Law Offices of Victoria Bezman
17337 Ventura Blvd. Suite 107
Encino, CA 91316
Phone: (818) 907-7677
Fax: (818) 907-7678

Temporary Protected Status

Temporary Protected StatusThe governing TPS statute is section 244 of the Immigration and Nationality Act (INA), and the primary TPS regulations are at 8 C.F.R.

§ 244.

Forms are:
I-821, Application for Temporary Protected Status
I-765, Application for Employment Authorization

 

Countries that are currently designated for TPS:

Burundi: The designation of Burundi for TPS has been terminated effective 12:01 a.m. May 2, 2009. To maintain TPS benefits through May 1, 2009, Burundian TPS beneficiaries must comply with re-registration requirements. Most recent TPS re-registration period from October 29, 2007, to December 28, 2007. Employment Authorization Documents (EADs) are automatically extended through May 2, 2008.
El Salvador: Currently designated through March 9, 2009. Most recent TPS re-registration period from August 21, 2007, to October 22, 2007. EADs are automatically extended through March 9, 2008.
Honduras: Currently designated through January 5, 2009. Most recent TPS re-registration period from May 29, 2007, to July 30, 2007. EADs are automatically extended through January 5, 2008.
Nicaragua: Currently designated through January 5, 2009. Most recent TPS re-registration period from May 29, 2007, to July 30, 2007. EADs are automatically extended through January 5, 2008.
Somalia: Currently designated through September 17, 2009. Most recent TPS re-registration period from March 12, 2008, to May 12, 2008. EADs are automatically extended through September 17, 2008.
Sudan: Currently designated through May 2, 2010. The 60-day re-registration began August 14, 2008, and ends October 14, 2008. EADs are automatically extended through May 2, 2009.
Deferred Enforced Departure (DED)
Liberia: President George W. Bush signed a Memorandum for the Secretary of Homeland Security on September 12, 2007, authorizing DED for 18 months (from October 1, 2007, through March 31, 2009) for Liberians (and aliens without nationality who last habitually resided in Liberia) who had TPS as of September 30, 2007. TPS-related EADs are automatically extended through March 31, 2009. Individuals who had Liberian TPS on September 30, 2007, but who did not obtain a TPS-related EAD, may apply for an EAD on Form I-765 while they are covered by DED.

 

What is Temporary Protected Status (TPS)?

TPS is a temporary immigration status granted to eligible nationals of designated countries (or parts thereof). In 1990, as part of the Immigration Act of 1990 (“IMMACT”), P.L. 101-649, Congress established a procedure by which the Attorney General may provide TPS to aliens in the United States who are temporarily unable to safely return to their home country because of ongoing armed conflict, an environmental disaster, or other extraordinary and temporary conditions.

On March 1, 2003, pursuant to the Homeland Security Act of 2002, Public Law 107-296, and authority to designate a country (or part thereof) for TPS, and to extend and terminate TPS designations, was transferred from the Attorney General to the Secretary of Homeland Security. At the same time, responsibility for administering the TPS program was transferred from the former Immigration and Naturalization Service (Service) to U.S. Citizenship and Immigration Services (USCIS), a component of the Department of Homeland Security (DHS).
During the period for which a country has been designated for TPS, TPS beneficiaries may remain in the United States and may obtain work authorization. However, TPS does not lead to permanent resident status. When the Secretary terminates a TPS designation, beneficiaries revert to the same immigration status they maintained before TPS (unless that status had since expired or been terminated) or to any other status they may have acquired while registered for TPS. Accordingly, if an alien had unlawful status prior to receiving TPS and did not obtain any status during the TPS designation, the alien reverts to unlawful status upon the termination of that TPS designation.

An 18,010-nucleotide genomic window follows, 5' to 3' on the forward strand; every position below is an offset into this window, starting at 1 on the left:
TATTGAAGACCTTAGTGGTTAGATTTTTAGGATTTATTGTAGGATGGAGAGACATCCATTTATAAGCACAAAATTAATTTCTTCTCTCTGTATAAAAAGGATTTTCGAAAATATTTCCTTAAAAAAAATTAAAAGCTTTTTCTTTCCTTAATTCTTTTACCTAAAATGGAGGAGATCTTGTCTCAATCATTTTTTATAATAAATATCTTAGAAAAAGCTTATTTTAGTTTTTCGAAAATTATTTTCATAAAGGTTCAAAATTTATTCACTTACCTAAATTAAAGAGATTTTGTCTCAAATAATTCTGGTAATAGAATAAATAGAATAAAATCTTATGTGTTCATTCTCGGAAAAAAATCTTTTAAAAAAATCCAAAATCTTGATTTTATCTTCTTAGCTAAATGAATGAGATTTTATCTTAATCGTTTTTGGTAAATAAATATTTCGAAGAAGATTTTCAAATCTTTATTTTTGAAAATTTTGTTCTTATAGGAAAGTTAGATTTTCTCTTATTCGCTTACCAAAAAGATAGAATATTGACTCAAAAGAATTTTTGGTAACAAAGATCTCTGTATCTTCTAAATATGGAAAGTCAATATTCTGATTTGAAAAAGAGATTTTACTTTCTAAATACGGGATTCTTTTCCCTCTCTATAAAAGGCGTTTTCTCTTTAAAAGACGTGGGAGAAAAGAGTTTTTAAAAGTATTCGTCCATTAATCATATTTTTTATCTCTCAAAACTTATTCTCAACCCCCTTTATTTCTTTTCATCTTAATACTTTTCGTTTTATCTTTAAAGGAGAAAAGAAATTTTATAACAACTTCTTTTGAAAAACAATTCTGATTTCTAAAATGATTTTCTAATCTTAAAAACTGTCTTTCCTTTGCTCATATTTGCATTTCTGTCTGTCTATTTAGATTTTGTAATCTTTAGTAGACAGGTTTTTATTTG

Temporary Protected StatusWho is Eligible for TPS?

An alien who is a national of a country (or alien having no nationality who last habitually resided in that country) designated for TPS is eligible to apply for TPS benefits if he or she:

  • Establishes the necessary continuous physical presence and continuous residence in the United States as specified by each designation;
  • Is not subject to one of the criminal, security-related, or other bars to TPS; and
  • Timely applies for TPS benefits. If the Secretary of Homeland Security extends a TPS designation beyond the initial designation period, the beneficiary must timely re-register to maintain his or her TPS benefits under the TPS program.

An alien is not eligible for TPS if he or she:

  • Has been convicted of any felony or two or more misdemeanors committed in the United States;
  • Is a persecutor, or otherwise subject to one of the bars to asylum; or
  • Is subject to one of several criminal-related or terrorism-related grounds of inadmissibility for which a waiver is not available.

For more specific information relating to eligibility, see INA section 244(c)(2) and 8 CFR §§ 244.1 - 244.4.

 

What is Deferred Enforced Departure (DED)?

DED has been granted to nationals of certain countries by the President as an exercise of his constitutional power to conduct foreign relations. DED was first used in 1990 and has been used a total of five times. In the past DED has provided for a temporary stay of removal and employment authorization.
As authorized by President Bush on September 12, 2007, qualified Liberians (and aliens without nationality who last habitually resided in Liberia) who have been granted TPS as of September 30, 2007, will be provided DED for 18 months (through March 31, 2009) following the expiration of their TPS status on October 1, 2007.